Benjamin Barber is a researcher and writer with Facing South. He holds a bachelor's degree in history from Barton College in Wilson, North Carolina. Benjamin previously interned with the Equal Justice Initiative in Alabama and with Facing South, and he served as the historian for the North Carolina NAACP Youth and College Division.
Olivia Paschal – Investigative Reporter
Olivia is a staff reporter with Facing South whose work focuses on democracy, labor, money in politics, and agriculture. She previously worked at The Atlantic and was a Facing South intern in the summer of 2017. Her reporting has also appeared in Scalawag, Southerly, and Civil Eats, among other outlets. Olivia holds a bachelor's degree in history from Yale University.
Rebekah Barber – Editorial Fellow
Rebekah joined the Institute as an editorial intern in summer 2016 and continued as a research associate at the Institute and writer for Facing South in fall 2016. Her research and writing focuses on racial justice, democracy and Southern history. Rebekah's writing has appeared in the Louisiana Weekly, The Nation, News & Record (Greensboro) and TruthOut. As a student activist, she served as a Common Cause democracy fellow and organized around issues including voting rights, the Fight for $15 and Medicaid expansion. She holds bachelor's degrees in English and history from N.C. Central University in Durham, North Carolina.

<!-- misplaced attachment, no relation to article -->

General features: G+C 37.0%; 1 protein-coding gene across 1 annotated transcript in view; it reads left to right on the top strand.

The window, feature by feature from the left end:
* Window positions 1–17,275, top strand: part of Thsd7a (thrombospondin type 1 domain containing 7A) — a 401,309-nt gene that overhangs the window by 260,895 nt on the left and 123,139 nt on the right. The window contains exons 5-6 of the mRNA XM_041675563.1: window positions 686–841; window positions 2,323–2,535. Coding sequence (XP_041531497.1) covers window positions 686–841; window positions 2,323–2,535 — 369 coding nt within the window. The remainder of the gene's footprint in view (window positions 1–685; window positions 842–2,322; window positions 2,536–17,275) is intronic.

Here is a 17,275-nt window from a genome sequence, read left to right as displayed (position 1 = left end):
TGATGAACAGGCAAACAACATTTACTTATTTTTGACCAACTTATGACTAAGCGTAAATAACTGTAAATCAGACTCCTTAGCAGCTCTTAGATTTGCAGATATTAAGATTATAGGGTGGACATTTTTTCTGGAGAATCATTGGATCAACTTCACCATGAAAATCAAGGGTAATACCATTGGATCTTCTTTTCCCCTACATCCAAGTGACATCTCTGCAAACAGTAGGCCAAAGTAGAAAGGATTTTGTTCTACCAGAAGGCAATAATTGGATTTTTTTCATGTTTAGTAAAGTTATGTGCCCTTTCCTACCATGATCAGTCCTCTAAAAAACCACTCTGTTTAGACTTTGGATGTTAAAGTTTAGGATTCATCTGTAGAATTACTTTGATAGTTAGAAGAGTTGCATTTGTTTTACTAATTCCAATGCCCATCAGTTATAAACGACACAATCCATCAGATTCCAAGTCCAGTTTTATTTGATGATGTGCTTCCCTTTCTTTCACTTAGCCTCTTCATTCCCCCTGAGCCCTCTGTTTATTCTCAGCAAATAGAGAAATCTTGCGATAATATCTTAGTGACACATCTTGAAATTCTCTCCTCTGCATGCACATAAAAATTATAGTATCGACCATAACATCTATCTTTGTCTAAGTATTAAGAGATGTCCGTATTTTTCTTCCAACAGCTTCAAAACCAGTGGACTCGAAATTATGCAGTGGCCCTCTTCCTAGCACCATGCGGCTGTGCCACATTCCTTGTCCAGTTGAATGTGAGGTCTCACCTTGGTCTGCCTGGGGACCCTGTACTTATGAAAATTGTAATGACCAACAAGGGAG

Elisha Brown – Julian Bond Fellow
Elisha joined the Institute in 2021 as the second Julian Bond Fellows. Elisha came to the Institute from The New York Times, where she worked for two years at the express news desk. At the Times, Elisha covered the COVID-19 crisis, voting rights, and was co-lead reporter for The Neediest Cases Fund, which chronicled New Yorkers in underserved communities. A native of South Carolina, attended American University, where she founded The Blackprint, a website for students of color. Her work has also been published in The Atlantic, The Daily Beast, and Vox.
Raina Lee - Administrative and Program Assistant
Raina provides administrative and programmatic support to the Institute. Raina attend the University of North Carolina-Chapel Hill, where she studies public policy. She has served as a North Carolina State Youth Leader for the Poor People's Campaign and School Representative on the Wake County (N.C.) Superintendent Student Leadership Committee, and has organized on a variety of issues including gun violence, LGBTQ+ rights, and racial justice.
Ethan Clauset – Web Director
Ethan Clauset directs the Institute's website development and online publishing strategy. He is a former volunteer and board member of Internationalist Books in Chapel Hill, North Carolina, and co-founded the Internationalist Prison Books Collective, which sends free books to prisoners in Mississippi and Alabama. He provides internet advice and consulting for nonprofit organizations, including the Institute for Southern Studies, WXYC-FM and Daylight Magazine. Ethan is a graduate of the School of Information and Library Science at the University of North Carolina at Chapel Hill.